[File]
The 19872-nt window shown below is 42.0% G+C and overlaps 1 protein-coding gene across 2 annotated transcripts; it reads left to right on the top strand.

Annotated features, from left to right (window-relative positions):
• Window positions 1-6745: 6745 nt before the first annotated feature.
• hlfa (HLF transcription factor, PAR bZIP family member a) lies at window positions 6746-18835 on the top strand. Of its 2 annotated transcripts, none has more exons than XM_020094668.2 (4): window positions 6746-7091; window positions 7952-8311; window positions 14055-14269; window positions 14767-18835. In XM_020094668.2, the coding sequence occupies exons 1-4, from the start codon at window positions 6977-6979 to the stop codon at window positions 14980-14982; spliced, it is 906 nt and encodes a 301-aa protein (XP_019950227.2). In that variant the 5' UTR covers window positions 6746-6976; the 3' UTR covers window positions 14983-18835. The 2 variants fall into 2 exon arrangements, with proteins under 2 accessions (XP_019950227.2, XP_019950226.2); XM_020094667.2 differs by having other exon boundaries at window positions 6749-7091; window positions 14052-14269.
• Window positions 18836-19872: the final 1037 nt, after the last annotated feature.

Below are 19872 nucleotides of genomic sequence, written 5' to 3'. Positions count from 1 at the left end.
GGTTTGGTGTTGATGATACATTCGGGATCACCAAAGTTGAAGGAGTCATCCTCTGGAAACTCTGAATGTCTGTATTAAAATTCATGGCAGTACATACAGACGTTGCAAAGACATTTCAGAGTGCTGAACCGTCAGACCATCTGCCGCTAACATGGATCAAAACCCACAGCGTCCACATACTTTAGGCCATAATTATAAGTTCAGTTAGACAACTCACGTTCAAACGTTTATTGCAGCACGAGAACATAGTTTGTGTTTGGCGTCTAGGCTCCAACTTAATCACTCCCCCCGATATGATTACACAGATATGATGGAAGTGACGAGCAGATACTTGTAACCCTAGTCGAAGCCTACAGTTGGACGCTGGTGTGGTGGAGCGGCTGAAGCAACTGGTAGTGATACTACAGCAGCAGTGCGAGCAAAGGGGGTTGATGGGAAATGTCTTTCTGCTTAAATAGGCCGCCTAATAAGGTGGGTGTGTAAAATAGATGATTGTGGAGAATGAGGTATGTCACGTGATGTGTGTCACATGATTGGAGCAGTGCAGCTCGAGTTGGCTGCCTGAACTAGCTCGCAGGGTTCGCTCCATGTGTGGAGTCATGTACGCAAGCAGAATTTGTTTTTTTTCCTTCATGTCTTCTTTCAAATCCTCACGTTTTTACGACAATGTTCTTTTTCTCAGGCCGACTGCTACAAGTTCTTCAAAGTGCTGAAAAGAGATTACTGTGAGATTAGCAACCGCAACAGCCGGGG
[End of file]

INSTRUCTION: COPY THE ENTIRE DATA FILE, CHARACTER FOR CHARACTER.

The 19872-nt window shown below is 42.0% G+C and overlaps 1 protein-coding gene across 2 annotated transcripts; it reads left to right on the top strand.

Annotated features, from left to right (window-relative positions):
• Window positions 1-6745: 6745 nt before the first annotated feature.
• hlfa (HLF transcription factor, PAR bZIP family member a) lies at window positions 6746-18835 on the top strand. Of its 2 annotated transcripts, none has more exons than XM_020094668.2 (4): window positions 6746-7091; window positions 7952-8311; window positions 14055-14269; window positions 14767-18835. In XM_020094668.2, the coding sequence occupies exons 1-4, from the start codon at window positions 6977-6979 to the stop codon at window positions 14980-14982; spliced, it is 906 nt and encodes a 301-aa protein (XP_019950227.2). In that variant the 5' UTR covers window positions 6746-6976; the 3' UTR covers window positions 14983-18835. The 2 variants fall into 2 exon arrangements, with proteins under 2 accessions (XP_019950227.2, XP_019950226.2); XM_020094667.2 differs by having other exon boundaries at window positions 6749-7091; window positions 14052-14269.
• Window positions 18836-19872: the final 1037 nt, after the last annotated feature.

Below are 19872 nucleotides of genomic sequence, written 5' to 3'. Positions count from 1 at the left end.
GGTTTGGTGTTGATGATACATTCGGGATCACCAAAGTTGAAGGAGTCATCCTCTGGAAACTCTGAATGTCTGTATTAAAATTCATGGCAGTACATACAGACGTTGCAAAGACATTTCAGAGTGCTGAACCGTCAGACCATCTGCCGCTAACATGGATCAAAACCCACAGCGTCCACATACTTTAGGCCATAATTATAAGTTCAGTTAGACAACTCACGTTCAAACGTTTATTGCAGCACGAGAACATAGTTTGTGTTTGGCGTCTAGGCTCCAACTTAATCACTCCCCCCGATATGATTACACAGATATGATGGAAGTGACGAGCAGATACTTGTAACCCTAGTCGAAGCCTACAGTTGGACGCTGGTGTGGTGGAGCGGCTGAAGCAACTGGTAGTGATACTACAGCAGCAGTGCGAGCAAAGGGGGTTGATGGGAAATGTCTTTCTGCTTAAATAGGCCGCCTAATAAGGTGGGTGTGTAAAATAGATGATTGTGGAGAATGAGGTATGTCACGTGATGTGTGTCACATGATTGGAGCAGTGCAGCTCGAGTTGGCTGCCTGAACTAGCTCGCAGGGTTCGCTCCATGTGTGGAGTCATGTACGCAAGCAGAATTTGTTTTTTTTCCTTCATGTCTTCTTTCAAATCCTCACGTTTTTACGACAATGTTCTTTTTCTCAGGCCGACTGCTACAAGTTCTTCAAAGTGCTGAAAAGAGATTACTGTGAGATTAGCAACCGCAACAGCCGGGG